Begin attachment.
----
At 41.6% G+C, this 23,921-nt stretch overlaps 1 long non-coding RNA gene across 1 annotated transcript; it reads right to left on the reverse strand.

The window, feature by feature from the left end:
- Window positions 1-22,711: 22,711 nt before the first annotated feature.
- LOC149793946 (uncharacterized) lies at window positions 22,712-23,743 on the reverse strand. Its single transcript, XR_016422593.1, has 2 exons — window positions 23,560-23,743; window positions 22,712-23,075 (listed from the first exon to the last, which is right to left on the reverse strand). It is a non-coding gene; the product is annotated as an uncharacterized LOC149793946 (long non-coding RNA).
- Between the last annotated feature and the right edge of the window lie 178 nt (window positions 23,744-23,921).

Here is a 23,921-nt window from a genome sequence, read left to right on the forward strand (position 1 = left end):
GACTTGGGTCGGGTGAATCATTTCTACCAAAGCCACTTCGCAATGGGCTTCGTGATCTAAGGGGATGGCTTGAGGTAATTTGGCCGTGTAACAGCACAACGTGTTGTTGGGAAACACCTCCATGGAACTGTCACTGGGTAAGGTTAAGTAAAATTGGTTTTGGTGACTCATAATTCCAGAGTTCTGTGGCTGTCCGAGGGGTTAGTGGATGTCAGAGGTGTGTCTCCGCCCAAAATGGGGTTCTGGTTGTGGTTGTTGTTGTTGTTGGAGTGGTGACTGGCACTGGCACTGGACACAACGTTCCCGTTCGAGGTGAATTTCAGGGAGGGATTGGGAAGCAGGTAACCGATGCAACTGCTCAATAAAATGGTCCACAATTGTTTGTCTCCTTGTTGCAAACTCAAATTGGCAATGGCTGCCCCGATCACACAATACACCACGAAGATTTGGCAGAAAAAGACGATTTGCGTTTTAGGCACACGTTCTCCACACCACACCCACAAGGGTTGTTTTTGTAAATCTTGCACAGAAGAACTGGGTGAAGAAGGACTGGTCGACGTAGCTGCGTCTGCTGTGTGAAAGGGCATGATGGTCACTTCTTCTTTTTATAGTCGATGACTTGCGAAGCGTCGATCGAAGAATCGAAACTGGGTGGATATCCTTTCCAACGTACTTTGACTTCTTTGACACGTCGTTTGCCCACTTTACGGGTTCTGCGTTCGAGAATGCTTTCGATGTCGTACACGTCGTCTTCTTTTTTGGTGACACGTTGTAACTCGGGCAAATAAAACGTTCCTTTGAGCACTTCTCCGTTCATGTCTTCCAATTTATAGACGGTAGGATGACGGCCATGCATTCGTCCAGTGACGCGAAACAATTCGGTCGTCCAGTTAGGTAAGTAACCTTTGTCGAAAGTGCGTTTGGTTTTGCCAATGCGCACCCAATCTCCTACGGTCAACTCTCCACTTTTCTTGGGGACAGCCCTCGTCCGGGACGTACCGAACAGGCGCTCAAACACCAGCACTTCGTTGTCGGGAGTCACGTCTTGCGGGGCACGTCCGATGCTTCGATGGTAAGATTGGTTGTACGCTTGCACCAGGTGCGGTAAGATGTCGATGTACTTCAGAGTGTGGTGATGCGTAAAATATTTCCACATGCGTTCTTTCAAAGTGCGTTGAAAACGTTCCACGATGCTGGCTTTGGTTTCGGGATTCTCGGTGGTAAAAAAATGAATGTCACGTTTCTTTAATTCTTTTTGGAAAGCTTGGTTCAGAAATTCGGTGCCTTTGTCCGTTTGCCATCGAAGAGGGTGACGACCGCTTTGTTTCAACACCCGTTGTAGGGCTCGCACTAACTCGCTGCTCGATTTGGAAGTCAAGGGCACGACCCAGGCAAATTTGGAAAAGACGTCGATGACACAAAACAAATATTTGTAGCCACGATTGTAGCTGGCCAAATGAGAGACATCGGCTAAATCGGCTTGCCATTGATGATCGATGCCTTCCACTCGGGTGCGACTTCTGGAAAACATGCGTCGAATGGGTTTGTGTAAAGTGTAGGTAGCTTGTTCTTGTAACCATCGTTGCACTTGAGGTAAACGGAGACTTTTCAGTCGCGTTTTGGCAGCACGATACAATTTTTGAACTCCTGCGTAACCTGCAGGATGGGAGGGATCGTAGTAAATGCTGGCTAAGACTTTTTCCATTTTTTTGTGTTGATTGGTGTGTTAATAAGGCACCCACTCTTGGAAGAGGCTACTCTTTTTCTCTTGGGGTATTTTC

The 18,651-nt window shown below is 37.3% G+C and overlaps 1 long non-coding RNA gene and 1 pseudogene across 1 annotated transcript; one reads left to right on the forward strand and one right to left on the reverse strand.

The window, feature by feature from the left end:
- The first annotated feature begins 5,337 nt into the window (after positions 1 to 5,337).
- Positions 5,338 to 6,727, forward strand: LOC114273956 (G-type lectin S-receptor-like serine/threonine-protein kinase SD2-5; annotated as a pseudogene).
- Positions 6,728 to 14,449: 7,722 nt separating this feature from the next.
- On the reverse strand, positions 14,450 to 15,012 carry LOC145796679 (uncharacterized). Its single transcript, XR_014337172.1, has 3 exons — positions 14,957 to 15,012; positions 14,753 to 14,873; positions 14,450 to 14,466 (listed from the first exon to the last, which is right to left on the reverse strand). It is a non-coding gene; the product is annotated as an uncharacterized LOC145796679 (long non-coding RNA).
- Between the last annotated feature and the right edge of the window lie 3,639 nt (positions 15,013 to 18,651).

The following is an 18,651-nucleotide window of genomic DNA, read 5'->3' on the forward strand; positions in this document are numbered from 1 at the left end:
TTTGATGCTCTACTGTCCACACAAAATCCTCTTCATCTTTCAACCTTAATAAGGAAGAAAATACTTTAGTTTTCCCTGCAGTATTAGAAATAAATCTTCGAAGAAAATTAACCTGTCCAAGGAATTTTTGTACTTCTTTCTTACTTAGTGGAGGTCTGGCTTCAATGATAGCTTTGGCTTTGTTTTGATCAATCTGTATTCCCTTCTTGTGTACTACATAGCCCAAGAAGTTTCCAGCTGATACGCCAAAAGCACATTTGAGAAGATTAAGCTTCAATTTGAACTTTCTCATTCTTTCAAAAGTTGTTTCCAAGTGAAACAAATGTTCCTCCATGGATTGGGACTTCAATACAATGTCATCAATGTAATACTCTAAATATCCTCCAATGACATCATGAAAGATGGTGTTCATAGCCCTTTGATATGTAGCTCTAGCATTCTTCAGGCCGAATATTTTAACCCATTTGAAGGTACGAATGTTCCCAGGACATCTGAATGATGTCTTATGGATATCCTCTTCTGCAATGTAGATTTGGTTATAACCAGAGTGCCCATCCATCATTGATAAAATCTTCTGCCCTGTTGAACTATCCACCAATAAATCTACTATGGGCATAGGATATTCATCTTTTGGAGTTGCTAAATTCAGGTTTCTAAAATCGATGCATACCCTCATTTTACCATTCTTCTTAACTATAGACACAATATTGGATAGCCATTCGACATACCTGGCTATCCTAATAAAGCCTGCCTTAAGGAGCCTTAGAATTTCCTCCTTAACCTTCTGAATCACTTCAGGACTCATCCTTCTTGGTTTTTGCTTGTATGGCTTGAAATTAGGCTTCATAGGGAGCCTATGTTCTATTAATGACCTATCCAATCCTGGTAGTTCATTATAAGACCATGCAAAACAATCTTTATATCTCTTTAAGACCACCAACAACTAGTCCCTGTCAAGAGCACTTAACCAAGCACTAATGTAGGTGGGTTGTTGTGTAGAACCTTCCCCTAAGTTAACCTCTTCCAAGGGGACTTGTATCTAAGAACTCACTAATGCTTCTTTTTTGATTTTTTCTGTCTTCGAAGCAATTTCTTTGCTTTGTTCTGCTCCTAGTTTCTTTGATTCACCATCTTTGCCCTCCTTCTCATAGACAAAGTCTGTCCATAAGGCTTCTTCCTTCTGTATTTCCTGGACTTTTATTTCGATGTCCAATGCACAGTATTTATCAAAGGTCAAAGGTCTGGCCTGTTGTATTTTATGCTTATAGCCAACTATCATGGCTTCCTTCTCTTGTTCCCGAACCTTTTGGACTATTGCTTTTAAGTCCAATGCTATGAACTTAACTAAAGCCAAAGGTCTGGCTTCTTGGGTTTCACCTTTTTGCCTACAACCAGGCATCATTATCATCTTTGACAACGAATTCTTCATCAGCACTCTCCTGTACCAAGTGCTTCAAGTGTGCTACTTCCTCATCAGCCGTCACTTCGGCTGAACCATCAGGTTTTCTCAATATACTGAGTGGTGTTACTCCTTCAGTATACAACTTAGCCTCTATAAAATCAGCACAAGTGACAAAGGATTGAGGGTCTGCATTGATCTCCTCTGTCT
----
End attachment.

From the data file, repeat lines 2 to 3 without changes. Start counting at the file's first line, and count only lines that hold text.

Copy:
The window, feature by feature from the left end:
- Window positions 1-22,711: 22,711 nt before the first annotated feature.